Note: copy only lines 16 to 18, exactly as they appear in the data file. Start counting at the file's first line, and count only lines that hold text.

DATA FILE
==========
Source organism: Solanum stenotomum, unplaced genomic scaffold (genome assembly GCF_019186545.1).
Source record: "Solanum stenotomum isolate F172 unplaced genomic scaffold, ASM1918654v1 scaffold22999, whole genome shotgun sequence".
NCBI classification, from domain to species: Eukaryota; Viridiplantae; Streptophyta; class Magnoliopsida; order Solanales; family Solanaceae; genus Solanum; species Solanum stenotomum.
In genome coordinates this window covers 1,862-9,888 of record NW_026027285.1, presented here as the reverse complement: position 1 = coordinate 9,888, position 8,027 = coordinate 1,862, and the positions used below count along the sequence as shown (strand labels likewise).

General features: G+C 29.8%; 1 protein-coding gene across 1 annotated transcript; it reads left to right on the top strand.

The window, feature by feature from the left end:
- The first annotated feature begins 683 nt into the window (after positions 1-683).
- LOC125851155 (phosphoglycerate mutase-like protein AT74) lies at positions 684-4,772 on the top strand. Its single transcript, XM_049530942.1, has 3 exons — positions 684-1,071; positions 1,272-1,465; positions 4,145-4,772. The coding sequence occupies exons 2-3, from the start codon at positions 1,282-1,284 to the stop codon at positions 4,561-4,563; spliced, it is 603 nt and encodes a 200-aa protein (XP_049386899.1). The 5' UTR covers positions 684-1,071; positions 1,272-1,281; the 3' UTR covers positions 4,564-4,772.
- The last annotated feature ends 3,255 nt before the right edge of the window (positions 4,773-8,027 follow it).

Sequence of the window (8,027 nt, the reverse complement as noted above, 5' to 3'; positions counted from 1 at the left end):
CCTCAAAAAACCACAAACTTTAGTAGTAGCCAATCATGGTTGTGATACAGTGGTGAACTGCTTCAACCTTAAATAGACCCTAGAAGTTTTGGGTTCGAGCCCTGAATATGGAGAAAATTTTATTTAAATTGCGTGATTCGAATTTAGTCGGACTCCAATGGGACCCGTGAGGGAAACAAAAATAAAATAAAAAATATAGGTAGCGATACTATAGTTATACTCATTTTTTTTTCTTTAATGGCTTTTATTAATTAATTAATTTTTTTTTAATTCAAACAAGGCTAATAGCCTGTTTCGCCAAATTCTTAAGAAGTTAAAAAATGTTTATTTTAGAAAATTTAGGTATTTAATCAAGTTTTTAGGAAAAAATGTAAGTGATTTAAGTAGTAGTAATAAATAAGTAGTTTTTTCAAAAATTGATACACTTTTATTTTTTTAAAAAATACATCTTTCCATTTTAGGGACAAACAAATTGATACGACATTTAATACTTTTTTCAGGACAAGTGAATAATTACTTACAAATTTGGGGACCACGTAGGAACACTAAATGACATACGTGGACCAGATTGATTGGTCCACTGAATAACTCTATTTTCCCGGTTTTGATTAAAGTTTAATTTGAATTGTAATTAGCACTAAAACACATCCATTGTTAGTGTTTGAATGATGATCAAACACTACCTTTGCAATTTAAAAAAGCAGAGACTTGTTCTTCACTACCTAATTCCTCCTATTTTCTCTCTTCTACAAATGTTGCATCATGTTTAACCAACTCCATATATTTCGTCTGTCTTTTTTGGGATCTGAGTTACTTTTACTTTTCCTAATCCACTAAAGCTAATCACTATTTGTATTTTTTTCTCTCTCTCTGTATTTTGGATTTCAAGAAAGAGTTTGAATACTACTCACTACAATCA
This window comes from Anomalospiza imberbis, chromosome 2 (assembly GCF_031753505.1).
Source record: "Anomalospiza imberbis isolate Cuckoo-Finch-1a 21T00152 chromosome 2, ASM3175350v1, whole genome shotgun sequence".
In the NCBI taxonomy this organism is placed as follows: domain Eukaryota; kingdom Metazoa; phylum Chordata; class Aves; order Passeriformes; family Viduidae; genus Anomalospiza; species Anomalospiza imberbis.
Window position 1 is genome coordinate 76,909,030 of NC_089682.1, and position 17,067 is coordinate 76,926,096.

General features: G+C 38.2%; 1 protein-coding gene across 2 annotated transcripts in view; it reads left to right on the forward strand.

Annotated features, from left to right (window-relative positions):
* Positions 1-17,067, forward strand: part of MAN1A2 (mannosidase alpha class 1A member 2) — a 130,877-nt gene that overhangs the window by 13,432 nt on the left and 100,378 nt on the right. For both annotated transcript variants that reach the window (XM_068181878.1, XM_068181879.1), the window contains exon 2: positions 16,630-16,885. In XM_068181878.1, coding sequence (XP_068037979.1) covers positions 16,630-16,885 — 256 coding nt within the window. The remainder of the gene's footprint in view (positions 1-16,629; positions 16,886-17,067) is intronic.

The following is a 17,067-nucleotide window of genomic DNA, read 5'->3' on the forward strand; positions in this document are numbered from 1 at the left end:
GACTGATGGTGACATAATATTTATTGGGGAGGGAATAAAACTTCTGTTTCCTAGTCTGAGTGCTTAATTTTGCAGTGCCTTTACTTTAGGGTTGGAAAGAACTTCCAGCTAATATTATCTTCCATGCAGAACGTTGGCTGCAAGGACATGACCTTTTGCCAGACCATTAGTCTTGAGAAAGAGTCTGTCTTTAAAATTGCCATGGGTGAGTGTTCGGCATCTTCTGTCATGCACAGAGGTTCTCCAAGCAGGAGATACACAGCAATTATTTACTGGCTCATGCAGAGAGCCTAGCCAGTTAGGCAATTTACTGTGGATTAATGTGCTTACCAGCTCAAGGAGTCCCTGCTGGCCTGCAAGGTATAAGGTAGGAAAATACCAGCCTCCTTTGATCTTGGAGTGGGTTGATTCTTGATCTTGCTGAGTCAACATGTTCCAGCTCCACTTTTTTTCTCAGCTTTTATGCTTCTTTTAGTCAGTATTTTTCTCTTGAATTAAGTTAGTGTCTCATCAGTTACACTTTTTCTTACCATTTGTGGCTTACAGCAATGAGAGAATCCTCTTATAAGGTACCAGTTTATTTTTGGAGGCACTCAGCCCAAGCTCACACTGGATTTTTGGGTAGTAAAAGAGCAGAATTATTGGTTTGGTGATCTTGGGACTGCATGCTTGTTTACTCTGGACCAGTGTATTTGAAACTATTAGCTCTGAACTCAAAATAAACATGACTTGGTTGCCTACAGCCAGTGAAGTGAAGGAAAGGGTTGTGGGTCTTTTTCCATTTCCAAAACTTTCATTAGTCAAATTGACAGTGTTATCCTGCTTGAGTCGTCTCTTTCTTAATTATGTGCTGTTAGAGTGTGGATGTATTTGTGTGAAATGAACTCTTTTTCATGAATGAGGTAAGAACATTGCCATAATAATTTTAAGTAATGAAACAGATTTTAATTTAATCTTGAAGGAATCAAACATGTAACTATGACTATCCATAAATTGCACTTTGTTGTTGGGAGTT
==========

General features: G+C 38.2%; 1 protein-coding gene across 2 annotated transcripts in view; it reads left to right on the forward strand.

Annotated features, from left to right (window-relative positions):
* Positions 1-17,067, forward strand: part of MAN1A2 (mannosidase alpha class 1A member 2) — a 130,877-nt gene that overhangs the window by 13,432 nt on the left and 100,378 nt on the right. For both annotated transcript variants that reach the window (XM_068181878.1, XM_068181879.1), the window contains exon 2: positions 16,630-16,885. In XM_068181878.1, coding sequence (XP_068037979.1) covers positions 16,630-16,885 — 256 coding nt within the window. The remainder of the gene's footprint in view (positions 1-16,629; positions 16,886-17,067) is intronic.